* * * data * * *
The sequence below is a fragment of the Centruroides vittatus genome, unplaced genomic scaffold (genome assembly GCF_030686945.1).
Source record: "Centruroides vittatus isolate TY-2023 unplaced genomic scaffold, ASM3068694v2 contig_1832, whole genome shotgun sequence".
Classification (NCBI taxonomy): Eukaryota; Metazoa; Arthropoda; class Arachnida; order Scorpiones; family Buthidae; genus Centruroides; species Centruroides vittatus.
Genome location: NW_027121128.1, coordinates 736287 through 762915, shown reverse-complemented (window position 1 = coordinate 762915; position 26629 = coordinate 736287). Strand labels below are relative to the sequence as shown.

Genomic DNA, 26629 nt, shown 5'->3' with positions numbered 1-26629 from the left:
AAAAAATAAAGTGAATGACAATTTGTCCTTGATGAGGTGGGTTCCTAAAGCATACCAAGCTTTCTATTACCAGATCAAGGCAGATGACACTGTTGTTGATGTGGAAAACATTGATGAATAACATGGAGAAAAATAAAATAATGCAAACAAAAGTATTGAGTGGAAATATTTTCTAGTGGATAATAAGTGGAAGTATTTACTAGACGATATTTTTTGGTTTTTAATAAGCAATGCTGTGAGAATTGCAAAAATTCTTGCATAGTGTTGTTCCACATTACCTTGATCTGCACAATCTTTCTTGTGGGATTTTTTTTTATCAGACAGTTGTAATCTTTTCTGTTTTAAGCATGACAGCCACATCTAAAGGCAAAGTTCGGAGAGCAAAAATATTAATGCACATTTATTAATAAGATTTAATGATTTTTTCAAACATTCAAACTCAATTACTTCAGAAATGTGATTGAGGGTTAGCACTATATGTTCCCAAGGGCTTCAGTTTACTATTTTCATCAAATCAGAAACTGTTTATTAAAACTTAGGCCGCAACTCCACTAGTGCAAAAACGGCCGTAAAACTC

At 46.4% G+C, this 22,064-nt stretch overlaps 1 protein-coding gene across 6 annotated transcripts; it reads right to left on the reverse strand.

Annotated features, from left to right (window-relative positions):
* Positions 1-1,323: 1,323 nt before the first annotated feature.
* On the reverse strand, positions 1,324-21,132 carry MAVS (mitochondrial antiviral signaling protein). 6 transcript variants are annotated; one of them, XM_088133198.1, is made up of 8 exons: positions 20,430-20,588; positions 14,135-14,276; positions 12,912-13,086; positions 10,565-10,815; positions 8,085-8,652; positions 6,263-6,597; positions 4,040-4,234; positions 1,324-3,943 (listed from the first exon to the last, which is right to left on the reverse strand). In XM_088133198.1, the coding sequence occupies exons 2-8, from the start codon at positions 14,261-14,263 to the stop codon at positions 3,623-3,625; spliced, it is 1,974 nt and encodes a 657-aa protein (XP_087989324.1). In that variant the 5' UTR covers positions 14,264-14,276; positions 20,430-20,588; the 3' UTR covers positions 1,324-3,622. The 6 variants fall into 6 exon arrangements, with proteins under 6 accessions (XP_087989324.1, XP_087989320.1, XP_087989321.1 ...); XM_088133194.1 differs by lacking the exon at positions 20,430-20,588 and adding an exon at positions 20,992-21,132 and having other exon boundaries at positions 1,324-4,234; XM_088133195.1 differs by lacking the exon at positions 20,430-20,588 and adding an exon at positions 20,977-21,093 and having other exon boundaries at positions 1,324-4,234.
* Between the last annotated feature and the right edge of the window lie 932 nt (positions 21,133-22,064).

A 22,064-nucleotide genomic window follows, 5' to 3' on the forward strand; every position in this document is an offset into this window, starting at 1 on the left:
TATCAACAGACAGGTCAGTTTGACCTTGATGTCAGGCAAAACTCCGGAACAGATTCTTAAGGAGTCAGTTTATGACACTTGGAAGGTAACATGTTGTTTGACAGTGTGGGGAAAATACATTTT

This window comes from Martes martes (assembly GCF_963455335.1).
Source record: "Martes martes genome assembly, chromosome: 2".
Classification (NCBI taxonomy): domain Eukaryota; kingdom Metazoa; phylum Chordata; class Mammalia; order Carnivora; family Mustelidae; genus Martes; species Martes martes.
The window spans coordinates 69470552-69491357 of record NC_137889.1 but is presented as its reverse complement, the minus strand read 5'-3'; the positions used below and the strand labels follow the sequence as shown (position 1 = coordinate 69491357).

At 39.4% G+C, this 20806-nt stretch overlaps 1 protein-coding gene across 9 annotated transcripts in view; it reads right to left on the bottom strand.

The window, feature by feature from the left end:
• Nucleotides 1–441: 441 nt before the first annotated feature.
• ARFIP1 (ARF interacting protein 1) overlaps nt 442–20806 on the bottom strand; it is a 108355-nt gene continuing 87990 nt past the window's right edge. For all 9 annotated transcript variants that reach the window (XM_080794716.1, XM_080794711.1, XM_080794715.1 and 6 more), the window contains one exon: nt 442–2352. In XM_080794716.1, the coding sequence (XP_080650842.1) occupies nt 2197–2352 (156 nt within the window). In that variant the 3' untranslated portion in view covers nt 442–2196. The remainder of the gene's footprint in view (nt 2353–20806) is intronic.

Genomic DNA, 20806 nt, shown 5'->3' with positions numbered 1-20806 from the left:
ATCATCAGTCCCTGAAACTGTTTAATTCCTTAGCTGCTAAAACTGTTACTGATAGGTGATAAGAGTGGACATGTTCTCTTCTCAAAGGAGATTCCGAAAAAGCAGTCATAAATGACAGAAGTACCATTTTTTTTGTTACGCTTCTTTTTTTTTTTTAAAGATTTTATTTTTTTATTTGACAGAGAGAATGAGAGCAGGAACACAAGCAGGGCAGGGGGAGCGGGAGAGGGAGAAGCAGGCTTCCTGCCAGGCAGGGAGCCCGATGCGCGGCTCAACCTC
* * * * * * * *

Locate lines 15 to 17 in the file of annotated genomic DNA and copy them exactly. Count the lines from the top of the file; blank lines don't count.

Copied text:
Source record: "Martes martes genome assembly, chromosome: 2".
Classification (NCBI taxonomy): domain Eukaryota; kingdom Metazoa; phylum Chordata; class Mammalia; order Carnivora; family Mustelidae; genus Martes; species Martes martes.
The window spans coordinates 69470552-69491357 of record NC_137889.1 but is presented as its reverse complement, the minus strand read 5'-3'; the positions used below and the strand labels follow the sequence as shown (position 1 = coordinate 69491357).